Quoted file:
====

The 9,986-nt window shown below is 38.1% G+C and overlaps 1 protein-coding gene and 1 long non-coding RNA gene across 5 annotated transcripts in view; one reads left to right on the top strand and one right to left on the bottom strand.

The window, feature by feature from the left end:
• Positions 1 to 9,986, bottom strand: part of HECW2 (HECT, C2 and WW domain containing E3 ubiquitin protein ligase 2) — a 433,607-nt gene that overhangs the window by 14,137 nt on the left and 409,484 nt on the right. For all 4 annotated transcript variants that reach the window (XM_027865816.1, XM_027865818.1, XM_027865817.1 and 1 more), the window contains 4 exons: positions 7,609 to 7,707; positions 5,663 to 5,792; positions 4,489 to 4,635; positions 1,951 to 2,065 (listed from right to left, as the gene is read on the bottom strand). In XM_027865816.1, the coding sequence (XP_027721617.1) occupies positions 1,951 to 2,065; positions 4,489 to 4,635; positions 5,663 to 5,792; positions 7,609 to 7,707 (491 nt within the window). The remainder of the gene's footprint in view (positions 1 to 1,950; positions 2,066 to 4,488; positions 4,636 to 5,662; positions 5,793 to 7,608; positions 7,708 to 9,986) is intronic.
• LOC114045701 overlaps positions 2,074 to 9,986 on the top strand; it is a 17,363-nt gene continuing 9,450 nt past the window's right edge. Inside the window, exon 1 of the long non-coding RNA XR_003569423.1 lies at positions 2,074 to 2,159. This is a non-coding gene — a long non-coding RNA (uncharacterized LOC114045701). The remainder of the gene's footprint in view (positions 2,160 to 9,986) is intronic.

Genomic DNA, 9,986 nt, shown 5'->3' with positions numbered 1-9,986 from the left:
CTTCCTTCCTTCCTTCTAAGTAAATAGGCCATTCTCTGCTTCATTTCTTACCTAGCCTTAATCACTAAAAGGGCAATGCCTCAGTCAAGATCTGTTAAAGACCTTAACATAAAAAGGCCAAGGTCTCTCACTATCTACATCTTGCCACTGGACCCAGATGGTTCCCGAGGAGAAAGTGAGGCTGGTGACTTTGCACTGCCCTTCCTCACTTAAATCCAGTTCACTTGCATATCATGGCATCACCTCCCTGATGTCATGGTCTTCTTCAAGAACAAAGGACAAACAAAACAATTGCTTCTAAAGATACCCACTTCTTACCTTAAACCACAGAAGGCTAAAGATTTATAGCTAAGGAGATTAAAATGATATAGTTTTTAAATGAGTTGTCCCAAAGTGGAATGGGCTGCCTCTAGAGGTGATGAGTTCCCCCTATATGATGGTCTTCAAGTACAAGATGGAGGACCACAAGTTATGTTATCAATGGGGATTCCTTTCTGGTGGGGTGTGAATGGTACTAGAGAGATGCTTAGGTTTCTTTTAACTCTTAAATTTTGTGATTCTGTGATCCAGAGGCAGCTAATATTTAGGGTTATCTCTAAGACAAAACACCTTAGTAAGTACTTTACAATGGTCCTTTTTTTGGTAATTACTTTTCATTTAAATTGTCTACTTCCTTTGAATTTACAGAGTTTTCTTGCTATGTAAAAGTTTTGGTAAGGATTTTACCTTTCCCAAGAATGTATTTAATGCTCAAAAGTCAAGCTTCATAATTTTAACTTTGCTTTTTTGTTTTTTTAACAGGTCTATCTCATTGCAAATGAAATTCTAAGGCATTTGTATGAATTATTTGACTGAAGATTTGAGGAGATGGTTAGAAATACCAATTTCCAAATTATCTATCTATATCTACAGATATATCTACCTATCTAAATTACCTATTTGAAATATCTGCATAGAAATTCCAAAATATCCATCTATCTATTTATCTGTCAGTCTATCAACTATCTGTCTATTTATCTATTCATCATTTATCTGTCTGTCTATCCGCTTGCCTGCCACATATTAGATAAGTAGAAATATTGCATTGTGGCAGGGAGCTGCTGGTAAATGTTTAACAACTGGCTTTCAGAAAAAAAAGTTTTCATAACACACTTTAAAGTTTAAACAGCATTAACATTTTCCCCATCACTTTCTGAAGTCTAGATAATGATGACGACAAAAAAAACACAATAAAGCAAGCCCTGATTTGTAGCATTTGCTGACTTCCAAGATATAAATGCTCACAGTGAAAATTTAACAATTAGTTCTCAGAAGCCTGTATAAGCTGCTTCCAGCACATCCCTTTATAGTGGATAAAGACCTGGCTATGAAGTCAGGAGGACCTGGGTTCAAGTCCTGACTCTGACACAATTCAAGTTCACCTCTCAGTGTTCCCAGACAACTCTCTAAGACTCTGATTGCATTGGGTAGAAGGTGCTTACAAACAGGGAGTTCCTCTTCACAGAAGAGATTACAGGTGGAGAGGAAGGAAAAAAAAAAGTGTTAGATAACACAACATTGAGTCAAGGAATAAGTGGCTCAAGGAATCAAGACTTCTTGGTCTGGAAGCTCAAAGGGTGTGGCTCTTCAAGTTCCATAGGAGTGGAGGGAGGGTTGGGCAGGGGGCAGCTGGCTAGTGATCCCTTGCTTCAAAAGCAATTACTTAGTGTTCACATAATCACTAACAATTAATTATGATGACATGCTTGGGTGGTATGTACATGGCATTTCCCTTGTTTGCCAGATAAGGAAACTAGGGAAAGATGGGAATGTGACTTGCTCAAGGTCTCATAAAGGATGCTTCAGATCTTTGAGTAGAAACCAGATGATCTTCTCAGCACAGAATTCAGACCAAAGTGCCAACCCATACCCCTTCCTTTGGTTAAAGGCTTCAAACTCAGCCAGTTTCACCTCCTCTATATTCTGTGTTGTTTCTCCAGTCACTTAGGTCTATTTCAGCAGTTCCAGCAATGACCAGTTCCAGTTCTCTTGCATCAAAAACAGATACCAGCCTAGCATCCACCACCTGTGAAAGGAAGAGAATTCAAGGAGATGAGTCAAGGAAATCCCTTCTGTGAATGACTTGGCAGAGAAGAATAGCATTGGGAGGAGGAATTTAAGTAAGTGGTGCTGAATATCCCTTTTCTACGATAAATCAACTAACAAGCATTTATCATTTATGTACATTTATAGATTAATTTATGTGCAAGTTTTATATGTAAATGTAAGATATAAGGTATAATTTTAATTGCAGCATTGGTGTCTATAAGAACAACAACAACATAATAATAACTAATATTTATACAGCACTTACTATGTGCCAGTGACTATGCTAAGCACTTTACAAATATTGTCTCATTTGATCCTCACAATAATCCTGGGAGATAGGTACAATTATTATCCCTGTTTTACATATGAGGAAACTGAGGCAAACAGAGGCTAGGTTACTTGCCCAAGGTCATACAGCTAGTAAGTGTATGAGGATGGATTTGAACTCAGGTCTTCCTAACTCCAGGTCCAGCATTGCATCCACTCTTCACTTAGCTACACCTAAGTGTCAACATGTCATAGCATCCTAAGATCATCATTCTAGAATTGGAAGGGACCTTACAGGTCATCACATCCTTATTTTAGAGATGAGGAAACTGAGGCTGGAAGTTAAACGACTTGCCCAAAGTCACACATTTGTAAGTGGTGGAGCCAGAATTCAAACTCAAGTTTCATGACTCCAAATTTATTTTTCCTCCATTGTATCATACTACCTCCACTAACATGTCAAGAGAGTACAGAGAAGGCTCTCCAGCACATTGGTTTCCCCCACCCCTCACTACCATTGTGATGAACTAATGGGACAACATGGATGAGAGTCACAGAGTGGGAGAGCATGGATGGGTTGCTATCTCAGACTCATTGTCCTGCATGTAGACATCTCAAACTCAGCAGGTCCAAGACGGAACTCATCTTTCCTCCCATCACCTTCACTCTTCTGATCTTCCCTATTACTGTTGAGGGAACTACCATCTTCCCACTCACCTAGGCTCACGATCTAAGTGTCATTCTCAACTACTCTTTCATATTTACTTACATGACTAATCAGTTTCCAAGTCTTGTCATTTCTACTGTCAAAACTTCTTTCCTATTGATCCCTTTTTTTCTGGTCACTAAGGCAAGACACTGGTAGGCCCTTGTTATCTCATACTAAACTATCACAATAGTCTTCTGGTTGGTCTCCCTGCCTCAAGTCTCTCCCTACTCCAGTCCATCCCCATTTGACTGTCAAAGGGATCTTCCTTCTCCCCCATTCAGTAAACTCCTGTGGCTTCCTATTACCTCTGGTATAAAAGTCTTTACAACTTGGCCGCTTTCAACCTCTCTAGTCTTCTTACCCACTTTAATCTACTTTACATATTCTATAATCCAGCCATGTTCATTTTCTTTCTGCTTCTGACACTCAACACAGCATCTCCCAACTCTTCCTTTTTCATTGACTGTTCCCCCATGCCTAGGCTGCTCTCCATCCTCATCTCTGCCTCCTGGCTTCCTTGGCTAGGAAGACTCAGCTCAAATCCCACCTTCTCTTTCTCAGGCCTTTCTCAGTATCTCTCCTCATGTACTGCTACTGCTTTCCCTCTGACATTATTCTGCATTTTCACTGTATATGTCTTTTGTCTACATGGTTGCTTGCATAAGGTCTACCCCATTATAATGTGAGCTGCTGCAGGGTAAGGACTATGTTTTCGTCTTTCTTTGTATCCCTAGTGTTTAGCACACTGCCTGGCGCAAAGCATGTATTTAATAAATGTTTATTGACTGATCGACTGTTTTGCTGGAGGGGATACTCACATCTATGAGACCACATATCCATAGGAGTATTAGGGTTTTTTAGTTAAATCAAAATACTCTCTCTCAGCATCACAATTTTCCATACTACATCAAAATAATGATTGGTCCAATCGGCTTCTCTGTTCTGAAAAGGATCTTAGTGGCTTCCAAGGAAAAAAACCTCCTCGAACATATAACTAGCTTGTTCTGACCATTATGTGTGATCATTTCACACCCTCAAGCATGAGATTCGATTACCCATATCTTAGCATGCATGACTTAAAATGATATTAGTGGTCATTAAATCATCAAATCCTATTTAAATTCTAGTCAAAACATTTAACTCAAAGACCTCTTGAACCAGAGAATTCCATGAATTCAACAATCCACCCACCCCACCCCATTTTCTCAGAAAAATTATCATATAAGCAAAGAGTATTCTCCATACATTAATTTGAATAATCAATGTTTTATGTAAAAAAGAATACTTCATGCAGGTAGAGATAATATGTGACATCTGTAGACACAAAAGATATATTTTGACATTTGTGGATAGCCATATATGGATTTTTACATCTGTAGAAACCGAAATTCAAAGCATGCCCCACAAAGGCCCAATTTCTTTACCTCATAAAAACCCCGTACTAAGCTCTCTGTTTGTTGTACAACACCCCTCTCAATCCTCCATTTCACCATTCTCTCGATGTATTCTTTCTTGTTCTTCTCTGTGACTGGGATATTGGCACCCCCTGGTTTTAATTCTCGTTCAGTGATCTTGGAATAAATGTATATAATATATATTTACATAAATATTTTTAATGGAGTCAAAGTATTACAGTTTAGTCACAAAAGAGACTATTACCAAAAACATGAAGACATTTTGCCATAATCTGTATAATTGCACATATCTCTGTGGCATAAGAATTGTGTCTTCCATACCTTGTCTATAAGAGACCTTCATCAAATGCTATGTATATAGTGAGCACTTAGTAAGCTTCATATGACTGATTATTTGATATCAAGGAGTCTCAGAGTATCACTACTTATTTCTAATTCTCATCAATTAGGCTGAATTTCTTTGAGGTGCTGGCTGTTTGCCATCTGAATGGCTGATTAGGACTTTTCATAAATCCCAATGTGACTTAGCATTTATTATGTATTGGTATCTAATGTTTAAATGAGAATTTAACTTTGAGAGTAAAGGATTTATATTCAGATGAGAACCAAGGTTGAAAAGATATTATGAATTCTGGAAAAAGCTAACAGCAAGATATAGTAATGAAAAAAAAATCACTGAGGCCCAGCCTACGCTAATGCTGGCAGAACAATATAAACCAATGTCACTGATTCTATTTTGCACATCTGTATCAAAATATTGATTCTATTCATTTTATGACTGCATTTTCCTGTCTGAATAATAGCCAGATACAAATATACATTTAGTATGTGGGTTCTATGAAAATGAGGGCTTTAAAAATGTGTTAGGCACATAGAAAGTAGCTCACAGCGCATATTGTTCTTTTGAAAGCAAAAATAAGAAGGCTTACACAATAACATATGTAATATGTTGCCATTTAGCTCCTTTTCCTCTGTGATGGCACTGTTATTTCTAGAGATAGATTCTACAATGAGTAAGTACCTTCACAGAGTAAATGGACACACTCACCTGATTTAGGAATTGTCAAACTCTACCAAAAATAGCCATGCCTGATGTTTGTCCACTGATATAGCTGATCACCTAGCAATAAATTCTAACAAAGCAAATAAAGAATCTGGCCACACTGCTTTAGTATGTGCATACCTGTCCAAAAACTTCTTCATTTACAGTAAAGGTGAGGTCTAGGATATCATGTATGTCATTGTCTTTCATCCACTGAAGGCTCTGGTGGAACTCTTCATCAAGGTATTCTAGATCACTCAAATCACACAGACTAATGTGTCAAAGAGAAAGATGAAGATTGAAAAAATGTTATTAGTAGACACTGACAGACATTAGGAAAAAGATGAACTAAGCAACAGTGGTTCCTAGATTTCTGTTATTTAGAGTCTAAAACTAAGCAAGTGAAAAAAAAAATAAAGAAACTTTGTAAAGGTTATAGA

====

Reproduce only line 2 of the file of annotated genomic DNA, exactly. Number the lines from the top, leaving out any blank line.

The window, feature by feature from the left end: